REVIEW: ‘Bottom-Tier Character Tomozaki’ is An Enchanting Look At Leveling Up On Life

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Bottom-Tier Character Tomozaki

Bottom-Tier Character Tomozaki is a slice-of-life anime produced by Project No. 9. Tomozaki is great at the competitive video game known as Tackfam.(Think Super Smash Bros.) In fact he’s the number one ranked player in all of Japan. But step outside of his comfort zone of video games and most of the world would write Tomozaki off as a loser. He decided a long time ago that the game of life is no fun. It’s unbalanced, certain players are given an unfair advantage and you can have your entire playthrough ruined due to complete chance. Who wants to deal with that? Then one day he sets up a meeting with the number two Tackfam player. When he discovers it’s Aoi, the most popular girl in his high school, he soon finds himself challenged to level up his character in the game of life. Is life a god tier game? Tomozaki is about to find out.

Growing up I was always an outsider. Being shy and moving to several different towns made it so I was always the odd man out. If I wanted to fit in, I had to put in some legwork, since everyone already had their clicks formed by the time I showed up. And honestly, I wasn’t good at it. For that reason, I always had mixed feelings about all those high school movies where the popular kid takes some outsider, spruces them up, and seemingly overnight they are popular and everyone wants to be around them. Let’s face it, if it was that easy, everyone would do it.

Bottom-Tier Character Tomozaki handles the many nuances of such social circles and the difficulties some people have fitting in with far more skill and tact than most programs tackling similar themes. Its pacing, expectations, and the level of respect it treats its characters with gives the series a far more authentic feel than many such endeavors. All this while still delivering the trademark lighthearted humor anime is often known for. And the vehicle with which the show delivers the bulk of this nuance is through its main female character Aoi.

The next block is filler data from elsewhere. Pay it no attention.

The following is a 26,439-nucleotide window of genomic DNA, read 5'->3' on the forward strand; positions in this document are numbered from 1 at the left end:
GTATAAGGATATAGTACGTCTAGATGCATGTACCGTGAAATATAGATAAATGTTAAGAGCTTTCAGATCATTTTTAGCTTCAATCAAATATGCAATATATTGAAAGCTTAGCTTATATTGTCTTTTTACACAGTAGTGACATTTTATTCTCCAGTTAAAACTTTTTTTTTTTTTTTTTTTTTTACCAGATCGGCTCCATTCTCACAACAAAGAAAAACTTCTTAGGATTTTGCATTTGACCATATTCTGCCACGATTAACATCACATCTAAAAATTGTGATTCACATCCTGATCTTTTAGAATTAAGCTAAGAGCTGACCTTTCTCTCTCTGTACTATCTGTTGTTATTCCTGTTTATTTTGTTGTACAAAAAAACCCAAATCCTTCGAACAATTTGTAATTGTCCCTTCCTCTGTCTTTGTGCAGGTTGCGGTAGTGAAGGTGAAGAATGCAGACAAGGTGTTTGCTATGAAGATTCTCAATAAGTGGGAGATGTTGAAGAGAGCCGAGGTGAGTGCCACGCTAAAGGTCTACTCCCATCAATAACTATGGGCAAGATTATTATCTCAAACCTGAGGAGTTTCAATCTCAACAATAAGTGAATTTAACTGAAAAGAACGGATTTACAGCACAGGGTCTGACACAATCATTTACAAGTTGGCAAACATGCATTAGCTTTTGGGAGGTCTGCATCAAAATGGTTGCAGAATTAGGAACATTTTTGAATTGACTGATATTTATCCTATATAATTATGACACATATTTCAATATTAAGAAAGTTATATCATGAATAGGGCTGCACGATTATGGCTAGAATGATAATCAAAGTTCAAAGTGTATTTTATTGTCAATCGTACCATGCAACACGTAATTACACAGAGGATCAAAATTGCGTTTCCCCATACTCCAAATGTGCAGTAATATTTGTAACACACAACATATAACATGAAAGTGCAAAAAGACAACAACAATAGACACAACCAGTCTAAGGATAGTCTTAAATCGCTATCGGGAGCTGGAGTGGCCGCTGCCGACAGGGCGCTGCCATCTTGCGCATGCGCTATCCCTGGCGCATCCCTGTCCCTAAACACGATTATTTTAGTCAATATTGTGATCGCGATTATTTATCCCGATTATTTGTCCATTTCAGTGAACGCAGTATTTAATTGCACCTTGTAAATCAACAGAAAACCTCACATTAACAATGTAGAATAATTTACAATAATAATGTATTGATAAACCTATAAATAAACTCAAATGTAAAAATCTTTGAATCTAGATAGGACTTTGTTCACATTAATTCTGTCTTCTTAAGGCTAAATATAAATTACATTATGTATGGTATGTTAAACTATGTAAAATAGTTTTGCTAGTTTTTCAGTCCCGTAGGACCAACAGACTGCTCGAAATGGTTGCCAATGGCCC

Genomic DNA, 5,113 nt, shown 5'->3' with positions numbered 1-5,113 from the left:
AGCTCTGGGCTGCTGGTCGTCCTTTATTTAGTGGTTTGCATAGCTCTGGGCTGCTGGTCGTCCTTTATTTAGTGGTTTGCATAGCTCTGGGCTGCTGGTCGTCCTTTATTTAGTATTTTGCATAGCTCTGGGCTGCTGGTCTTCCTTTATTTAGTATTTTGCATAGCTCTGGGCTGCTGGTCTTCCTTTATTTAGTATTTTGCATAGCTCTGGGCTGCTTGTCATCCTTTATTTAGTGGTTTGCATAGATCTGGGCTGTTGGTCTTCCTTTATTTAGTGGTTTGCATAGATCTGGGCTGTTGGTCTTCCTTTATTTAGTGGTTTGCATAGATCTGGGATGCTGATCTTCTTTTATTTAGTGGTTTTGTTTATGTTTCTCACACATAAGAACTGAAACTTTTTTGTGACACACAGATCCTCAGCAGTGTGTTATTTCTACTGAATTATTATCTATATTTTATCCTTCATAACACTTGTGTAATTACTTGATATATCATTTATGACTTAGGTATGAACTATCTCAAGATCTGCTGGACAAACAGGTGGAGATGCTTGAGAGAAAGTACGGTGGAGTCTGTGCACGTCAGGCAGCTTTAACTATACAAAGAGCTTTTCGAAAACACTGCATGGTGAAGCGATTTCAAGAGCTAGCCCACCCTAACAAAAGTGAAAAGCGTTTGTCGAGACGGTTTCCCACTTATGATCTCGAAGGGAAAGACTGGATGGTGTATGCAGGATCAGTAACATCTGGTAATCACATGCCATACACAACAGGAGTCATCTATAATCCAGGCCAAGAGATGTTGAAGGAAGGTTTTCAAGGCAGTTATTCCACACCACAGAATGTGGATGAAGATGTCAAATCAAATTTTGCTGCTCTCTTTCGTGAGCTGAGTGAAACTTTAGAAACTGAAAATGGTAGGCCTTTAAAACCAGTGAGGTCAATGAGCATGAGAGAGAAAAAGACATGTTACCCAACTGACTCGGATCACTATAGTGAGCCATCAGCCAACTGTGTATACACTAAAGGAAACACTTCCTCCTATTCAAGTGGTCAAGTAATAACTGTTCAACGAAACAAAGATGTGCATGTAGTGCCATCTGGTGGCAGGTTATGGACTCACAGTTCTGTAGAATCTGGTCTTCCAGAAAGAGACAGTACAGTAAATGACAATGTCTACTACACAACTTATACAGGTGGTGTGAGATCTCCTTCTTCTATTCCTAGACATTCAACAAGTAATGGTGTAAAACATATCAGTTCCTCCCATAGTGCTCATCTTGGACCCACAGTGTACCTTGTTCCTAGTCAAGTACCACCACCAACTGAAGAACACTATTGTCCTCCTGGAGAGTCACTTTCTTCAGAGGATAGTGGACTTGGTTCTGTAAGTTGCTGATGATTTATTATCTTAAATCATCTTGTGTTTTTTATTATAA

Aoi is the classic all-around perfectionist. She excels at every avenue of high school life. Star athlete, great grades, and unanimously looked upon as the most popular girl in school. Aoi is a force to be reckoned with. But there is also a side of her no one knows about. Her love of Tackfam. At least not until she is surprised to meet Tomozaki on her scheduled meet-up with the number one Tackfam player in Japan.

Aoi is instantly disappointed with what she finds in Tomozaki. How someone so dedicated to a high-skill game like Tackfam could show zero interest in real-life confounds her. And his claims that the game of life is unfair and poorly balanced fall on deaf ears. Aoi stubbornly persists that if Tomozaki just put some effort into things like his appearance and social skills he could greatly enjoy the game of life. He just hasn’t given it a chance.

As Aoi appeals to his competitive nature Tomozaki finds himself unable to refuse her. And so, he agrees that, with Aoi’s help, he will level up his character and decide whether or not life is a God tier game, or a poorly balanced mess.

Bottom-Tier Character Tomozaki takes place over the course of a school year. As the episodes progress, Aoi sets short, medium, and long-term goals for Tomozaki. There are no quick fix miracles here. Tomozaki is going to have to build himself up slowly if he wants to gain levels in the game of life. This is one of my favorite aspects of this series.